Summary of Contents
About the pose
Ardha Matsyendrasana (Half Lord of the Fishes Pose) is named after the great yogi Matsyendranath who founded Hatha Yoga. The English name, Half Lord of the Fishes Pose, comes from the Sanskrit words ‘ardha’ = ‘half’, ‘matsya’ = ‘fish’, ‘eendra’ = ‘king’. This yoga pose has other variations and can be referred as Half Spinal Twist Pose or Vakrasana (which means twist).
This yoga pose usually appears as a seated spinal twist with many variations, and is one of the twelve basic yoga poses (asanas) in many systems of Hatha Yoga. In this yoga pose the spine gets its maximum twist at the upper back with the thighs placed over each other and with the support of the arms the torso gets its twist.
- Arms and Shoulders
- Lower Back
- Middle Back
How to do the pose
- Sit with your legs outstretched in front of you in Staff Pose / Dandasana.
- Lift your right leg and place your right foot on the outside of your left knee. Bend your left leg and place the left foot on the outside of your right hip.
- As you inhale, press your sitting bones down and lengthen your spine. Place your right arm behind you, extend your left arm up.
- As you exhale, twist your body to the right, hugging your knee with your left arm, or hooking your elbow behind your left knee.
- Keep lengthening your spine on the in-breath and twisting from the belly on the out-breath.
- Find ease and your appropriate edge in that pose by moving in and out with barely noticeable pulses. Allow your hips to follow the movement of the spine to some degree.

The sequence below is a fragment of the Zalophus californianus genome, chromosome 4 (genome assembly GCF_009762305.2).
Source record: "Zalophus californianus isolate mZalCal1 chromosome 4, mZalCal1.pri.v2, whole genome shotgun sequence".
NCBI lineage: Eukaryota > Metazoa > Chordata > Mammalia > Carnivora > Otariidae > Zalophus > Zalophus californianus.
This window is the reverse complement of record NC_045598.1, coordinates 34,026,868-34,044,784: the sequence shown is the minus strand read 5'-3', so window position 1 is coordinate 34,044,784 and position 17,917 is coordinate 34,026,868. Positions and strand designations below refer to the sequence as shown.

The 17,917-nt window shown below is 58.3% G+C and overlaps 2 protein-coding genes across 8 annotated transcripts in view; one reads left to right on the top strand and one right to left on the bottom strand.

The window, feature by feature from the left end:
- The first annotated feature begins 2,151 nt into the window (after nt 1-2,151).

- Stay for 5 to 8 breaths.
- To come out of the pose, come out of the twist as you exhale and move back into Dandasana.
- Repeat on the other side.
- Sit on a cushion or a blanket to be able to ground through both sitting bones and lengthen your spine. Keeping the spine long is your main focus in this pose.
- Try the pose with your lower leg outstretched in front of you. This can help if you struggle to keep both sitting bones grounded.
- Hugging your knee with your hand, instead of hooking the elbow behind it, is a perfectly good option.
- Helps to maintain the spine’s natural range of motion.
- Stretches your hips, shoulders and neck.
- Stimulates the abdominal area and can help digestion.
- Relieves backache and tension.
- Especially good if you have been working at a desk all day.
Watch out for
- If you have a spinal injury such as a slipped disc you may need to avoid twisting poses or practise them under the supervision of your health professional.
- This pose can be amazing to relieve lower back pain, if you stay very mindful and respectful of your boundaries and body sensations.
- Don’t allow your lower back to collapse, if you feel you can’t keep your back straight in this twist, sit up on something like a block or blankets.
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- Understanding about yoga
- To deepen the twist, move to a wall. Make sure your back is facing the wall, and sit a foot or so away from it, depending on the length of your arms. When twisting, use the wall as an opposing force to help move the front of the torso against the thigh.